Repairing pipes at home is time consuming and can run up a bill into the thousands of dollars. In the oil patch, reparation is a multi-million dollar task that requires a lot of manpower and digging. Because oil wells, gathering systems and pipes never contain only crude oil or natural gas, corrosion inhibitors are added to them. Sometimes, up to two-thirds of the production can be water. This water may be highly saline and can contain sour gas, making corrosion inhibitors a useful additive.
Corrosion inhibitors are liquids meant to coat the insides of metallic structures to prevent rusting. When added in insufficient amounts to a pipe, they can be ineffective. When added in excessive amounts, they can be wasted. Enter the QuatBox: an innovative, practical, and durable device developed by Wilson Analytical, with engineering support from the Alberta Centre for Advanced MNT Products (ACAMP). The QuatBox not only offers a solution to the problem of corrosion inhibitor monitoring, but it acts as a lab on a tailgate. Literally.
A water sample from the target system is gathered, placed into a cuvette, inserted into the QuatBox, and tested. Data is transmitted via USB connection to a small laptop computer. One minute later, results are in, without spending time transporting samples from the field to the lab. No one will even have to leave the field. Work resumes, and lost productivity is kept to a minimum.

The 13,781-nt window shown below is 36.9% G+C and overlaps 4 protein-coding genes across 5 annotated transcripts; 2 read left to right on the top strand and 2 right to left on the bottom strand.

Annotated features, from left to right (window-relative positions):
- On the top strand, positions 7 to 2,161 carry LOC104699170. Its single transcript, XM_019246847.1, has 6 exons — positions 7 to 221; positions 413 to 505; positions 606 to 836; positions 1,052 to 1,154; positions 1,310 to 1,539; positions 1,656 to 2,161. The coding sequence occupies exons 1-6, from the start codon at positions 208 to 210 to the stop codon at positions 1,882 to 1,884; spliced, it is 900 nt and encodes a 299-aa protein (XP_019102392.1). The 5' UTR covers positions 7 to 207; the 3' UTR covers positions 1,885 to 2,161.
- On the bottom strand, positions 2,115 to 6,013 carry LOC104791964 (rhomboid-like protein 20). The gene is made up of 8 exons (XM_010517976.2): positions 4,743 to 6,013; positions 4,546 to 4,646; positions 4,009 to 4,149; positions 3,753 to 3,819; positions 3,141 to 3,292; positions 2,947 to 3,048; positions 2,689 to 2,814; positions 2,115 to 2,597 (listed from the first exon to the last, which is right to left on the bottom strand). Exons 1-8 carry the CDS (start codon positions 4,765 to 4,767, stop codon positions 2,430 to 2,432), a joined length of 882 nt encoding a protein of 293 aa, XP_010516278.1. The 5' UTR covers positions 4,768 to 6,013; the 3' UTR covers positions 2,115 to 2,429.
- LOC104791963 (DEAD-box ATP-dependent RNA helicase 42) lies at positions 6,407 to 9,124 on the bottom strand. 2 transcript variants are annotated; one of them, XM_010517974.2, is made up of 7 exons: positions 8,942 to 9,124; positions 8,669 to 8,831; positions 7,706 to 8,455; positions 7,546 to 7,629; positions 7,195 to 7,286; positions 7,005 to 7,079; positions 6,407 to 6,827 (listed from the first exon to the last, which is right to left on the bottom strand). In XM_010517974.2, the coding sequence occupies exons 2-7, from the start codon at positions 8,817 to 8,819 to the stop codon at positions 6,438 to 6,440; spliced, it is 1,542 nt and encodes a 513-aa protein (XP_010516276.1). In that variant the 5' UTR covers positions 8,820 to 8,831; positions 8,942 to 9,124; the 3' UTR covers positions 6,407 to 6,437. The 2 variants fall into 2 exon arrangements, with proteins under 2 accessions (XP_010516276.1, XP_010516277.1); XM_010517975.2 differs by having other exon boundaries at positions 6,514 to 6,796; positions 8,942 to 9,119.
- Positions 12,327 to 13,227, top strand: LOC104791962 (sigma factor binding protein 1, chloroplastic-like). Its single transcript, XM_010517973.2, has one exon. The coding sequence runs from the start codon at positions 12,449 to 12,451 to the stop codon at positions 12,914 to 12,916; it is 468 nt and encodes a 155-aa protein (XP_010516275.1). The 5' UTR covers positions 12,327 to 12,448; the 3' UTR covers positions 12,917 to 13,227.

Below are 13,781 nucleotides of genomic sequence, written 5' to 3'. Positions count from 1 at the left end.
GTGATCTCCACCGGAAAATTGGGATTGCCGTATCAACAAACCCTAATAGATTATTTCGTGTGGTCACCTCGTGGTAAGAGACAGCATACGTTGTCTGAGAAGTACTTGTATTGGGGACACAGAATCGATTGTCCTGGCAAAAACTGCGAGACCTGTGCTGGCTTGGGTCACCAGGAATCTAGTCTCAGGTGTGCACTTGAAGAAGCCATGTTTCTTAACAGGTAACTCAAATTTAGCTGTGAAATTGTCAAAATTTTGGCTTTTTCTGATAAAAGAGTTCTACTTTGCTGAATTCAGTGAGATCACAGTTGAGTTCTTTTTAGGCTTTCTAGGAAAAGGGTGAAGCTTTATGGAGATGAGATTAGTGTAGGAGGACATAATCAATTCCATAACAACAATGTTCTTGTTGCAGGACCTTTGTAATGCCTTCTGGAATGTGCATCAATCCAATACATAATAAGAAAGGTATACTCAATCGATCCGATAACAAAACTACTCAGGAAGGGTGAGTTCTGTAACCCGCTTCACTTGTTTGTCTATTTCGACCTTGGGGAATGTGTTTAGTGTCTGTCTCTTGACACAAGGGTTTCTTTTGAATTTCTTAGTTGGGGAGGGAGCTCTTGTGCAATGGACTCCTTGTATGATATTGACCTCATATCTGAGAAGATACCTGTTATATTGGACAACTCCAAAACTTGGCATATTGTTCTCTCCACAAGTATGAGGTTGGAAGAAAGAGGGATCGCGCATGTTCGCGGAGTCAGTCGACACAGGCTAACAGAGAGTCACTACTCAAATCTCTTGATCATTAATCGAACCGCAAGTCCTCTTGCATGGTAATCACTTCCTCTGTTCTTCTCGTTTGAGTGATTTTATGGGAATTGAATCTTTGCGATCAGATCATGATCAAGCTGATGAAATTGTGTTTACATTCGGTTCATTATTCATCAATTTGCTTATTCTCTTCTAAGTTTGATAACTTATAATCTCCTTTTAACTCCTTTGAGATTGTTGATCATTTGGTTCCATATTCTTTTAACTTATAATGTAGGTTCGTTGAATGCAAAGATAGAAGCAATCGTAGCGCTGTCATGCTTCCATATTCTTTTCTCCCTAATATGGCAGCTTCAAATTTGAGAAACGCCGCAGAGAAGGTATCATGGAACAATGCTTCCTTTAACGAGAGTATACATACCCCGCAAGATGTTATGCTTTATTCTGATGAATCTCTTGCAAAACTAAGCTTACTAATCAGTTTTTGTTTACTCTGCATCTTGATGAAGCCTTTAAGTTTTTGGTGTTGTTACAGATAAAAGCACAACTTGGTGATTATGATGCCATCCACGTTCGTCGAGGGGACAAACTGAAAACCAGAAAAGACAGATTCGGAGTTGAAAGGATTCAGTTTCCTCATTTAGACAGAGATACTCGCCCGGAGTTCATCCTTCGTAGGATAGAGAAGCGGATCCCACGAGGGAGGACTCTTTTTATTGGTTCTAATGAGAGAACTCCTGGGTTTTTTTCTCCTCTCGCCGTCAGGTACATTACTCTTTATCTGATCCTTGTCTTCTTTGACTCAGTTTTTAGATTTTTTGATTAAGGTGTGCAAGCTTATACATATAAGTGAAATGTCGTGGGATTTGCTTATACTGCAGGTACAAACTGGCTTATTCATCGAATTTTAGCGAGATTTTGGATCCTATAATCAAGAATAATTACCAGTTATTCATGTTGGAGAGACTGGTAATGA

The device works based on the principles of fluorescence spectrometry. Wilson’s software has a built-in calibration curve, which measures a collected sample against the lab standard — almost instantly. The QuatBox illuminates a cross-section of the sample, and the fluorescent material in the sample (invisible to the naked eye) is detected by sensors, which is matched to the software’s calibration curve. This gives the tester the concentration of corrosion inhibitors in parts-per-million, plotted on a graph.
The device took a lot of market insight to create, as well as support from chemists, engineers, programmers, and funding. Technology Futures provided $10,000 through the Innovation Vouchers program.